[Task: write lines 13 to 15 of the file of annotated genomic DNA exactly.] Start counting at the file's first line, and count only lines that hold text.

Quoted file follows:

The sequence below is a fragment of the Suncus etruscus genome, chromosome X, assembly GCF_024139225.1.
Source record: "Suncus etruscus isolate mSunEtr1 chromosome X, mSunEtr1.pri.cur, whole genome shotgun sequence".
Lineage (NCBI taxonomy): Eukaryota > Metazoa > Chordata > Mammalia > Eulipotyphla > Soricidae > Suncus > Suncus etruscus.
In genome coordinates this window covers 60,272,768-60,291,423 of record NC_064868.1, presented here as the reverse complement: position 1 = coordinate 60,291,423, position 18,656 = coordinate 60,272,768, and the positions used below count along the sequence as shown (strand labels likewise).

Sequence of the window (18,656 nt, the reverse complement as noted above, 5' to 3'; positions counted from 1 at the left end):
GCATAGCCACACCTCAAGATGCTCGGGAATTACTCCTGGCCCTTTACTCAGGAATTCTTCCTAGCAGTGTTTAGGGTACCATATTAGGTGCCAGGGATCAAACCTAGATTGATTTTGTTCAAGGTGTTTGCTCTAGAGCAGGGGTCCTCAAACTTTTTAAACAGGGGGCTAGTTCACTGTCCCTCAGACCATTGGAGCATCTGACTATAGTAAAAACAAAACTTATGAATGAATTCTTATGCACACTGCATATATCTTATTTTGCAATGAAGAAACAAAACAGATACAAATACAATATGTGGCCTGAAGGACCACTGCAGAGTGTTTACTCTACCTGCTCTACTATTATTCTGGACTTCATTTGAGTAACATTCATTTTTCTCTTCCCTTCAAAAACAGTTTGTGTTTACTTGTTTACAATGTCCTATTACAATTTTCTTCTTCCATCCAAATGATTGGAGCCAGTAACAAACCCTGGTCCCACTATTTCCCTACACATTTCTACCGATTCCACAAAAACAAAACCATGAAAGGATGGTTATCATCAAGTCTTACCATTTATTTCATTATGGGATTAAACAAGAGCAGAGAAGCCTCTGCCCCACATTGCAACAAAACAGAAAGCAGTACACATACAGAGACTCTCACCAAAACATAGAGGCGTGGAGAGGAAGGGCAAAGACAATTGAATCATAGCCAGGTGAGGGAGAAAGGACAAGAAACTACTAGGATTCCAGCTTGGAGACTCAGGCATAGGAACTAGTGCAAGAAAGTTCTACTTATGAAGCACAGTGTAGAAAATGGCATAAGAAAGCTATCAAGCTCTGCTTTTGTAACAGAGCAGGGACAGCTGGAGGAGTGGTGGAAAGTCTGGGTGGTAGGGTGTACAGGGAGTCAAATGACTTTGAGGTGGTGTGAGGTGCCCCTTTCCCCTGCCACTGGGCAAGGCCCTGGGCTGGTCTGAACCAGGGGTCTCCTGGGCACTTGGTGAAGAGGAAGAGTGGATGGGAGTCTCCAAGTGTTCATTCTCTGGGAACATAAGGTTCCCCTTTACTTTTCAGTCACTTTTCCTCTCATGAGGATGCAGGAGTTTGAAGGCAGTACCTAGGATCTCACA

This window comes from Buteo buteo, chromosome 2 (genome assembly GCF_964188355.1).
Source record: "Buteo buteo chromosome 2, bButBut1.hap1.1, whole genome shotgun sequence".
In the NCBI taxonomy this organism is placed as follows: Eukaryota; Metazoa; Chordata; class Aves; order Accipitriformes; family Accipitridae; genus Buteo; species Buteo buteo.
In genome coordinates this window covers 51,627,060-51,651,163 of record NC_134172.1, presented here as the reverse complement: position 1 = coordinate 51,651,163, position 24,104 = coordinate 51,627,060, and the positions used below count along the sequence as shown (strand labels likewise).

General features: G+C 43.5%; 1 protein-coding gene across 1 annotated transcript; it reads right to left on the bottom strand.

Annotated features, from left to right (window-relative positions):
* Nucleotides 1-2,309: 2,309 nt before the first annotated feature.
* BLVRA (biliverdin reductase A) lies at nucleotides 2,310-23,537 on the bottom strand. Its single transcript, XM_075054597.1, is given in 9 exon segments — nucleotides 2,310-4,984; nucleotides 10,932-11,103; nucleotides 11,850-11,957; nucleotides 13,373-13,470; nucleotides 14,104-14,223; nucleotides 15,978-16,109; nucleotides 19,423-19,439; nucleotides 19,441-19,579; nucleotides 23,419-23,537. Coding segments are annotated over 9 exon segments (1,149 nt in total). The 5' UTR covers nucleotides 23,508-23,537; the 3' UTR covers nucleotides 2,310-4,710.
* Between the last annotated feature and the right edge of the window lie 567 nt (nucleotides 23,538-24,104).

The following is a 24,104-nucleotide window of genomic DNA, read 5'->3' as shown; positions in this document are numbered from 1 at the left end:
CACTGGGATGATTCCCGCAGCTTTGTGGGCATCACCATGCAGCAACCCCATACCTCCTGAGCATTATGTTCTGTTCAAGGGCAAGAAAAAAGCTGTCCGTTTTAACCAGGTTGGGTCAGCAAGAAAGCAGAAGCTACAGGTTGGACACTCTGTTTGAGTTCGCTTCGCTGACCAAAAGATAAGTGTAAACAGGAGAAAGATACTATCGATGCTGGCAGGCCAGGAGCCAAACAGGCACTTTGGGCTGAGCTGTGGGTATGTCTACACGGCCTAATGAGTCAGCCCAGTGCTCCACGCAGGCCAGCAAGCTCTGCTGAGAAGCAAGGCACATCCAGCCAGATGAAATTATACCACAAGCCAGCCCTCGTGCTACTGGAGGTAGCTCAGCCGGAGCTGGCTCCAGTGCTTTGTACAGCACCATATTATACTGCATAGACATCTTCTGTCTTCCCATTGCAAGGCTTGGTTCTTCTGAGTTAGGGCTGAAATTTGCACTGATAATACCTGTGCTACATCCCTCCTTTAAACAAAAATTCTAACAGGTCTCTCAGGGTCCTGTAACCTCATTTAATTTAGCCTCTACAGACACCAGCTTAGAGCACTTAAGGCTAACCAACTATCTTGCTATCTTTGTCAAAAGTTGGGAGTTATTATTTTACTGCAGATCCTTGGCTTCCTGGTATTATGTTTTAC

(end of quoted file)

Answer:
* Nucleotides 1-2,309: 2,309 nt before the first annotated feature.
* BLVRA (biliverdin reductase A) lies at nucleotides 2,310-23,537 on the bottom strand. Its single transcript, XM_075054597.1, is given in 9 exon segments — nucleotides 2,310-4,984; nucleotides 10,932-11,103; nucleotides 11,850-11,957; nucleotides 13,373-13,470; nucleotides 14,104-14,223; nucleotides 15,978-16,109; nucleotides 19,423-19,439; nucleotides 19,441-19,579; nucleotides 23,419-23,537. Coding segments are annotated over 9 exon segments (1,149 nt in total). The 5' UTR covers nucleotides 23,508-23,537; the 3' UTR covers nucleotides 2,310-4,710.
* Between the last annotated feature and the right edge of the window lie 567 nt (nucleotides 23,538-24,104).